Wednesday, July 31, 2013

Not Perfect, But Positive

Scrolling through twitter this morning, I spotted a question posed by fellow blogger LJ Williams: “Why do we make our online selves seem so perfect?”
The answer to that is simple: we aren’t perfect; the internet is a place where we can think and edit before we put ourselves where others can see. We can control the awkward pauses and the blemishes and the dorky laugh and only present what we wish others would see in real life: a cool, hilarious person who’s fun to be with. As Abby Howard once said on Strip Search: “I don’t want the internet to think I’m an idiot.”
There are people who don’t mind what the internet thinks. They are the people who tweet when they’re tired, rant on facebook when they’re angry, or post nothing on their blog but derogatory comments about their co-workers, friends, and family.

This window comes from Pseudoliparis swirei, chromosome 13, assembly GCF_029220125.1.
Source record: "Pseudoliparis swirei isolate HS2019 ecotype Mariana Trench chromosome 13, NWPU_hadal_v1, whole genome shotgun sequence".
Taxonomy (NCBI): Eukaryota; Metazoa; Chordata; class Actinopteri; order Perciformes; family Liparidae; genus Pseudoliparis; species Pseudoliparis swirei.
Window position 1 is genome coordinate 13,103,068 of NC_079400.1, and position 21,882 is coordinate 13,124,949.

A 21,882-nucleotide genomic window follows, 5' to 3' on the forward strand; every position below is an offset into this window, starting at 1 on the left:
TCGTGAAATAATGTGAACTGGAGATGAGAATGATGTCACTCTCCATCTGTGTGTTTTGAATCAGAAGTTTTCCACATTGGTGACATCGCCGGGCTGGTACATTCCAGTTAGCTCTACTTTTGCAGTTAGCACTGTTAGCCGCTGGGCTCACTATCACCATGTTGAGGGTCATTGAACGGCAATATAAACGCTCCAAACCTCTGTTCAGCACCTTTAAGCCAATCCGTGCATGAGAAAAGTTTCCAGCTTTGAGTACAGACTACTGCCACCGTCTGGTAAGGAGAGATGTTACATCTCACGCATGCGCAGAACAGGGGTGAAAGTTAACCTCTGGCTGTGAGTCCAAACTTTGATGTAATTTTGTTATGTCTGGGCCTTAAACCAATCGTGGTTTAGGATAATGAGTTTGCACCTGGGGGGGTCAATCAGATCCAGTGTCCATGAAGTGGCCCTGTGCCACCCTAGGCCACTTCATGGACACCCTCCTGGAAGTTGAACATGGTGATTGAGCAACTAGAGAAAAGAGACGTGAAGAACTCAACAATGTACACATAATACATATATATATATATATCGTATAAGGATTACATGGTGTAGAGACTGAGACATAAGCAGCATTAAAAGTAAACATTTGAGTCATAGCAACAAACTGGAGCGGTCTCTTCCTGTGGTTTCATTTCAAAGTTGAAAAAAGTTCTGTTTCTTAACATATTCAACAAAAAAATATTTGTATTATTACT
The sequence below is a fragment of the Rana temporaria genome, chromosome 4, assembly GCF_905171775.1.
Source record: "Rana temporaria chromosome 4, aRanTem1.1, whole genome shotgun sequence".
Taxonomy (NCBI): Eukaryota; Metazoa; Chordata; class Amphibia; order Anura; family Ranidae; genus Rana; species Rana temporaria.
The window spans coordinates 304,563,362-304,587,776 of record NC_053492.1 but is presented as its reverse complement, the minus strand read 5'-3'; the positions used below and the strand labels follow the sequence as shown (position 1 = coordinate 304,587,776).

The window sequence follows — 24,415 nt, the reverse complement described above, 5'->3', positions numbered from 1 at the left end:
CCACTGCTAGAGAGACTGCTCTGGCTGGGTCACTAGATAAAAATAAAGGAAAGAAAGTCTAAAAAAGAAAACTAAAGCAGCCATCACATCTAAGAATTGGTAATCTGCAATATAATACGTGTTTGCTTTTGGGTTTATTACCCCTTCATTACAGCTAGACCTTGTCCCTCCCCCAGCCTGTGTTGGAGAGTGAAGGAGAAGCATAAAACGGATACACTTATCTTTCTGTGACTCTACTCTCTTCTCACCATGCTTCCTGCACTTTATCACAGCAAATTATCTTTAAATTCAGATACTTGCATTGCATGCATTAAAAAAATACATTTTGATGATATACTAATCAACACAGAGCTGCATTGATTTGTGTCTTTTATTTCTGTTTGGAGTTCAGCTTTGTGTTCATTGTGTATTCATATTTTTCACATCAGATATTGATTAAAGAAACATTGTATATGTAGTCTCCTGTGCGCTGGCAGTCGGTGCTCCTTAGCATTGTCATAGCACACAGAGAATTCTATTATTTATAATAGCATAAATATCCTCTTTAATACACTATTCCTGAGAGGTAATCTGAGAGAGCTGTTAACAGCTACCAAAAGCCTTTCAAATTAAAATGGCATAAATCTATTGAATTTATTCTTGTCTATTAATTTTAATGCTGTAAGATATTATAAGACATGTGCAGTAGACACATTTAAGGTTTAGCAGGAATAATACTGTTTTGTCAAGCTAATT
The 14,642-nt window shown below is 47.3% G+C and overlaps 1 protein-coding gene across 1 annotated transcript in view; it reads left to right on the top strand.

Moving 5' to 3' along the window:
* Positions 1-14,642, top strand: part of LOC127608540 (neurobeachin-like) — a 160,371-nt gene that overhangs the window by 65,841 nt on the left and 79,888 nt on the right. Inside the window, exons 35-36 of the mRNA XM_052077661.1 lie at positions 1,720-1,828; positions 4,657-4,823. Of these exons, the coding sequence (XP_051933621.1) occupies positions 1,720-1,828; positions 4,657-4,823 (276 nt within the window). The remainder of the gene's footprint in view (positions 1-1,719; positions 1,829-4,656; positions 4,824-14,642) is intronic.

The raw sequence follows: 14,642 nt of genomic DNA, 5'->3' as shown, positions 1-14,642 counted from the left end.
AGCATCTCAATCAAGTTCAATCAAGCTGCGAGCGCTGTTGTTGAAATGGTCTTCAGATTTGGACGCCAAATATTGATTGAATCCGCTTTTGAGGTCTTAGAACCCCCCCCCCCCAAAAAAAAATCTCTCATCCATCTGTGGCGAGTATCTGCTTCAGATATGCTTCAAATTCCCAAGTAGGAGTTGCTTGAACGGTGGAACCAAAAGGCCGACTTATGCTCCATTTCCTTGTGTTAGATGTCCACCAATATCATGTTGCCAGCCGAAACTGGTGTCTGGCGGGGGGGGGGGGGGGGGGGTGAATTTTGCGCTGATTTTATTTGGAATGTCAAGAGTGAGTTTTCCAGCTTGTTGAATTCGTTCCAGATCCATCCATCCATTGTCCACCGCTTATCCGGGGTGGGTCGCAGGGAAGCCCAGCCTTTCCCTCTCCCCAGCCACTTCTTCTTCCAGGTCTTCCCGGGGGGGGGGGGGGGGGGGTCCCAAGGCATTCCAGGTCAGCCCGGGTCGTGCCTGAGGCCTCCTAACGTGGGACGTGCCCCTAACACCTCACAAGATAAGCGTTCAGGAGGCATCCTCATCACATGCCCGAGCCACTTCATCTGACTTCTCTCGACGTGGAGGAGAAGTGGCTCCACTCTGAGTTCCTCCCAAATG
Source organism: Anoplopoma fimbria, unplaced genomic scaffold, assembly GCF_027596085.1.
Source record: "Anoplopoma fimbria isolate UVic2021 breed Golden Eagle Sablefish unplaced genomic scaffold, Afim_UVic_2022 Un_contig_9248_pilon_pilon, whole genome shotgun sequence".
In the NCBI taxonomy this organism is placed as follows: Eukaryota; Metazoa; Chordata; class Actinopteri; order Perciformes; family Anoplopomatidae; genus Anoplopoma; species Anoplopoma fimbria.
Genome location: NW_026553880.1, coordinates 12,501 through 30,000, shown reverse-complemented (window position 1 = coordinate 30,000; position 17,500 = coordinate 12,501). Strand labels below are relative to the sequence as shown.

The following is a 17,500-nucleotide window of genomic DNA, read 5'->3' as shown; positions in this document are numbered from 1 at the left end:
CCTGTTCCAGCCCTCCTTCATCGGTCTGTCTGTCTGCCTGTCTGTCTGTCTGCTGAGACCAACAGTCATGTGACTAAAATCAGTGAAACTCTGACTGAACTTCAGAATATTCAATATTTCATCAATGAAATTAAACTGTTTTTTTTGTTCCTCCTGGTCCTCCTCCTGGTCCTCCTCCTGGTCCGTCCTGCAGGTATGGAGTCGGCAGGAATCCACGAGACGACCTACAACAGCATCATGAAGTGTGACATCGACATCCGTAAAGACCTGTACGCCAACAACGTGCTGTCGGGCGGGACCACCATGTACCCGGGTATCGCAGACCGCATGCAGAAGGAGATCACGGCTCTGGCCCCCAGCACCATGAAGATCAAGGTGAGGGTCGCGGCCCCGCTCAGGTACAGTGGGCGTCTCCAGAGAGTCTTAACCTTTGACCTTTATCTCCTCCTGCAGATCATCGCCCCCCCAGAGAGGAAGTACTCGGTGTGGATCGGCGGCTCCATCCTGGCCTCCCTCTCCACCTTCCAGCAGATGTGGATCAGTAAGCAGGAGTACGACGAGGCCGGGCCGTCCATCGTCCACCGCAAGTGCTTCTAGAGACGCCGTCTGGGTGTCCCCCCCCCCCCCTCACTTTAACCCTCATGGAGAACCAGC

Though the internet is a place where we are able to put forward the best things about ourselves, it doesn’t mean that we should go overboard with it. Otherwise, when you meet an internet friend in real life, they are going to look at you and say, “why aren’t you as awesome as you were online?”
By all means, think about how to make that reply better before you post it. But don’t mistake my meaning; I’m not advocating “Keeping up with the Joneses” style internet use. It doesn’t do anyone any good to brag about your personal life if you aren’t really happy. And the only person you’re gratifying by taking a selfie on the balcony of your hotel in Cancun (with the tagline “don’t you wish you were here?”) is yourself.
It’s okay to be real online. But it seems to me that we focus too often on the negative things in life. My policy is that if you don’t have anything nice (or uplifting, or positive) to say, then you shouldn’t say anything at all. If you must respond to someone rude, make it as polite as possible.
Everyone has triumphs and defeats, good days and bad days, ups and downs. It’s your choice how and when to share those things with the internet, and how to respond to people who choose to respond or interact negatively.
You’re not helping anyone by when you have a bad day and decide to spew your hatred all over the internet. You can be positive online and still be true to yourself. The internet won't think you're an idiot.

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